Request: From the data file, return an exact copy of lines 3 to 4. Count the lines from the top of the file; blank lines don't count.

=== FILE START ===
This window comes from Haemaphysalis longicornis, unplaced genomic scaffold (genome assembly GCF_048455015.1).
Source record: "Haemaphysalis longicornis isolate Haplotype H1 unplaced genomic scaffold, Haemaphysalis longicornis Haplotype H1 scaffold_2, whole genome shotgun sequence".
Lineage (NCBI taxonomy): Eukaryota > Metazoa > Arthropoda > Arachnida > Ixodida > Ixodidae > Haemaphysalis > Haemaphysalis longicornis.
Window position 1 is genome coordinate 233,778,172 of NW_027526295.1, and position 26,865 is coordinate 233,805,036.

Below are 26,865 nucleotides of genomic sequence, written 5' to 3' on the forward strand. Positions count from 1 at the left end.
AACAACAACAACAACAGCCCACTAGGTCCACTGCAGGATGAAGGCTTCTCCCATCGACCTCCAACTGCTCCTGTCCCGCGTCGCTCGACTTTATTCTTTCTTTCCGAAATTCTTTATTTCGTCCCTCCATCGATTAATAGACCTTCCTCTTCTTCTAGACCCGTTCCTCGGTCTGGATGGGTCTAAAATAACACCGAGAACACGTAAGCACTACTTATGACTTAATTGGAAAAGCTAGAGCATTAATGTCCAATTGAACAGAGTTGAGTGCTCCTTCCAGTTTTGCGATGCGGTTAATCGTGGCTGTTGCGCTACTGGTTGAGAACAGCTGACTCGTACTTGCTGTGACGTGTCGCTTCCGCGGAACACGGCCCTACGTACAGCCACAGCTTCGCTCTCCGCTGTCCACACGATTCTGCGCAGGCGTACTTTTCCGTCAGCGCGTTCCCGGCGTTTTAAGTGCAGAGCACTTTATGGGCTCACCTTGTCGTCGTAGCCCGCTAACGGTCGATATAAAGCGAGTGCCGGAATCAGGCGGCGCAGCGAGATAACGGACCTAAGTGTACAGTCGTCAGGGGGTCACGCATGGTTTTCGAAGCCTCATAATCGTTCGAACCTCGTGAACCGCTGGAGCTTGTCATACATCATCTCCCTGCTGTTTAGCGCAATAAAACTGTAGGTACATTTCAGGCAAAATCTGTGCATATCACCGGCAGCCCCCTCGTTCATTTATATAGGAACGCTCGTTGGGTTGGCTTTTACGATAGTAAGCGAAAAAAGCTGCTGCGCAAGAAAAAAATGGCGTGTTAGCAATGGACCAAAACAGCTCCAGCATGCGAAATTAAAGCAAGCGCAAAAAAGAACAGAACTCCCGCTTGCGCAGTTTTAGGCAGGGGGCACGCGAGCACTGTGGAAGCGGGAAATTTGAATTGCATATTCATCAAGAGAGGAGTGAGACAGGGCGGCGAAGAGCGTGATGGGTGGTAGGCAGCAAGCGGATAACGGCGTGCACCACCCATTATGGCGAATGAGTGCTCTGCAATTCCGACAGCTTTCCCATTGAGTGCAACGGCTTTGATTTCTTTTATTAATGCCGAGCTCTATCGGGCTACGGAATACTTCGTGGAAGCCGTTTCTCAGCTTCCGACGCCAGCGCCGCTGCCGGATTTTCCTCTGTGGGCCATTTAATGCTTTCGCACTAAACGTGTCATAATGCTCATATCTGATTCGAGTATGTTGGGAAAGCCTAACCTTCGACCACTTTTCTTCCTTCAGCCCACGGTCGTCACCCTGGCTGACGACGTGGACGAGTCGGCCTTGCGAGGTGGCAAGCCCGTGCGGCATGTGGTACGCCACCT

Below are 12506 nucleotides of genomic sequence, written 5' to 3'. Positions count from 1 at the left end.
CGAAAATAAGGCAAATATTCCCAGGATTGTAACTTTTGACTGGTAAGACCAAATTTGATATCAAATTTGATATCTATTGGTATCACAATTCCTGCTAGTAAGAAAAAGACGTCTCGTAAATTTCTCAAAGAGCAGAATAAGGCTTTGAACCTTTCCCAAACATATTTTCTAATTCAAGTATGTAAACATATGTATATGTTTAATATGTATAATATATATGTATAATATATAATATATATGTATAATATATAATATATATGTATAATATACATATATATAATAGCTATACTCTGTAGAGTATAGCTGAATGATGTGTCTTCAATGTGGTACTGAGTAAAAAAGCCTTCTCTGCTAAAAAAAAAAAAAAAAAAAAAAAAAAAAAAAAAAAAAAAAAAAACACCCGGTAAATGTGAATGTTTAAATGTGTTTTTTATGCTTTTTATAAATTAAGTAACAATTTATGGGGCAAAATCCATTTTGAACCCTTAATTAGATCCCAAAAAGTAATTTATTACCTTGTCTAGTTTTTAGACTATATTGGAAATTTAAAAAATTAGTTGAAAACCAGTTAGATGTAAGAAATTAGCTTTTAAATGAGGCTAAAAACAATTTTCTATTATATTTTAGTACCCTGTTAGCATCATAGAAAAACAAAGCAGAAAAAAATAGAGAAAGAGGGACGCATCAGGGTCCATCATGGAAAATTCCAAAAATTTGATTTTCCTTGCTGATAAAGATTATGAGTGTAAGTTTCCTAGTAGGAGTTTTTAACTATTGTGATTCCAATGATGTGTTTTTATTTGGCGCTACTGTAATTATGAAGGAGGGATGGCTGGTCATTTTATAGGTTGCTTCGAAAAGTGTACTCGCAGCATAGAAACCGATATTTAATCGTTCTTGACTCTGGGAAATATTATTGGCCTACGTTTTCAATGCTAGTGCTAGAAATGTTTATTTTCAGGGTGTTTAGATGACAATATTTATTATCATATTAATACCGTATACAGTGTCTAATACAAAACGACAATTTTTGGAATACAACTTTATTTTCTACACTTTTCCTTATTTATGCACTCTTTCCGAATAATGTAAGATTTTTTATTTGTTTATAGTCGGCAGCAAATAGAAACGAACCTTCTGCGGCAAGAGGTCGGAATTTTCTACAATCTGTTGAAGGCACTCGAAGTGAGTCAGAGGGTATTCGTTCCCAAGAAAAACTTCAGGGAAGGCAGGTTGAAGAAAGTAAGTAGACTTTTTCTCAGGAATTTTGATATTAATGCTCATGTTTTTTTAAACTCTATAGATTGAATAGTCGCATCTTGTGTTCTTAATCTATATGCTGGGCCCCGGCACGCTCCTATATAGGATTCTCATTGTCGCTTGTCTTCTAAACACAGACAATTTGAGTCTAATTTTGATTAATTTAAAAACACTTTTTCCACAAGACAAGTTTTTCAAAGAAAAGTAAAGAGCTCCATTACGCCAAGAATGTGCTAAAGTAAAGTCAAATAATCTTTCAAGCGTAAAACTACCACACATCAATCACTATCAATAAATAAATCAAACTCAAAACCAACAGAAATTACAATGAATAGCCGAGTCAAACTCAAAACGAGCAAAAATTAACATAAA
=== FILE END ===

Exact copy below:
Lineage (NCBI taxonomy): Eukaryota > Metazoa > Arthropoda > Arachnida > Ixodida > Ixodidae > Haemaphysalis > Haemaphysalis longicornis.
Window position 1 is genome coordinate 233,778,172 of NW_027526295.1, and position 26,865 is coordinate 233,805,036.